This article is the eighth in a series about Beverley Aerodrome and the 17 men who died in air accidents in World War I that are commemorated on a plaque in Bishop Burton Church.  The summary version of the article (below) was first published in the Bishop Burton newsletter of March 2011.

In this article we will focus on three men who died towards the end of the war. Two of them, Frederick Young and Kenneth Vick, are buried in St. Mary's cemetery in Beverley although neither appears to have had any special connection with the town. The third airman to be buried in St Mary's was Lieutenant Harry Teetzel, the Canadian who was the subject of the fifth article of the series. The third person to feature in this article is Harry Isherwood.
The first person to be allocated to the office of coroner was St. John of Beverley. More widely though, it has been the duty of coroners since 1194 to investigate the circumstances of unnatural, sudden, or suspicious deaths, and deaths in prison. They post they occupied was originally "keeper of the crown's pleas" but this was shortened to "crowner" and then "coroner". Until 1926 all inquests were held before a jury. The main surviving record of the coroners' hearings is usually the individual inquest or inquisition, giving the verdict, name, date, time, cause and place of death with the signatures of the jurors.

The coroner for the East Riding was Sir Luke White MP, a solicitor and justice of the peace. His deputy was Herbert Brown, a Driffield solicitor and clerk to the Urban District Council. Sir Luke became coroner in 1897 and held the position during the war. He died in 1920 in penury in the Driffield Workhouse Infirmary but his last few years were touched by scandal as he and his deputy were arrested on fraud charges. Brown was acquitted but Sir Luke's health prevented the matter being processed to a conclusion.

Inquests were held for each these airmen as they were for the others. Some are reported in a very perfunctory way in the local press but towards the end of the war, some of the stresses and strains of these premature deaths begin to filter through.

Kenneth Vick was the son of a Baptist minister. His father attended the inquest but was told that his son's death would be considered by a Special Accidents Committee which he would not be able to attend. Sir Luke probably took some offence at this and may well have induced a fellow Liberal MP, Robert Outhwaite to ask a question in the House of Commons of the then Secretary for War, Mr Macpherson. Juries were also upset at being asked to give verdicts with little information being presented or scant regard being paid to due process. The account of the inquest into Harry Isherwood's death reports a complaint that it took over 6 hours to report the accident to the police by which time much evidence was no longer available to them. In Frederick Young's inquest, there was criticism that his instructor had failed to attend.

Frederick Young died in his first flight in a service aircraft while Kenneth Vick already had two years' experience of flying while stationed in France having enlisted in the London Rifles as a private at the outset of war. The men came to flying in very different ways.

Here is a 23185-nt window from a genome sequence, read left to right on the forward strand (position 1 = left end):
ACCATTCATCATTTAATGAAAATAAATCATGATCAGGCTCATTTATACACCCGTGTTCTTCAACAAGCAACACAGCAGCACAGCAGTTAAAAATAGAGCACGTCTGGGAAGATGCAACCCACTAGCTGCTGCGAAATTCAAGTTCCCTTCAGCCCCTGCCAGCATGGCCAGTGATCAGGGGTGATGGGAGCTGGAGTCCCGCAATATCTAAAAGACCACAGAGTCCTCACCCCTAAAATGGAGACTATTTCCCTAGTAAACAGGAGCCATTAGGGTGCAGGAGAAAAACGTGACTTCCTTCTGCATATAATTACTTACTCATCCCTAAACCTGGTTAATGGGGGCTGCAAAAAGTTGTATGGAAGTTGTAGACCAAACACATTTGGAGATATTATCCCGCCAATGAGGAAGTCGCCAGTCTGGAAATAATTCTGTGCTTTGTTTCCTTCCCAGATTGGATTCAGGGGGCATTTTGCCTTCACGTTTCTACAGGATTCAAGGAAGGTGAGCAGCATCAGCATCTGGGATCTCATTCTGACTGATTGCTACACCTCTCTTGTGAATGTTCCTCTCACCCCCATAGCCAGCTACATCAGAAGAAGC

Frederick was the son of a boot-maker who had moved to Bournemouth having developed his skills in the Addle Hill area of the City of London, well known for its boot-makers, before moving out to Croydon with his wife. He and Annie started their family in Bournemouth and Frederick was their first son, born in 1898.
Harry Isherwood was the last airman to die at the aerodrome, three weeks before the end of the war. The inquest received a quite graphic account of his accident:

"The deceased was a pilot in one of four aeroplanes which set off in formation under Captain Bembridge. At about 10.45 three of the machines were over an agricultural town at 5,000 feet. The captain was leading the formation and started a dive at about 120 miles per hour.

The deceased was flying on the leader's left and he also started diving and subsequently dived vertically behind the tail of the captain's machine. The captain watched him, and he suddenly pulled out of the dive with a great wrench sideways. The machine then dived again and went straight down to earth in a series of dives and turns. The machine was a total wreck. The control parts were found to be in order and the supposition was that the deceased had fainted otherwise the cause was not explainable."

Henry was the son of Rupert and Bertha Isherwood. Rupert was a commercial traveller for a paint and varnish manufacturer in Bolton.

Kenneth Vick was born in Loughborough to a Baptist minister, the Reverend C W Vick and his wife, Agnes. Much of Kenneth's youth would have been spent in the Brondesbury area of North London and he worked as a clerk in a tourist office before the war. He appears on another memorial that probably hung in the Baptist chapel where his father was minister. It was though discovered in a rather sad state in the back garden of a nearby Highgate film producer.

 

Attachments:
Download this file (FR Young.pdf)FR Young.pdf[ ]115 kB
Download this file (H Isherwood.pdf)H Isherwood.pdf[ ]112 kB
Download this file (KJ Vick.pdf)KJ Vick.pdf[ ]193 kB

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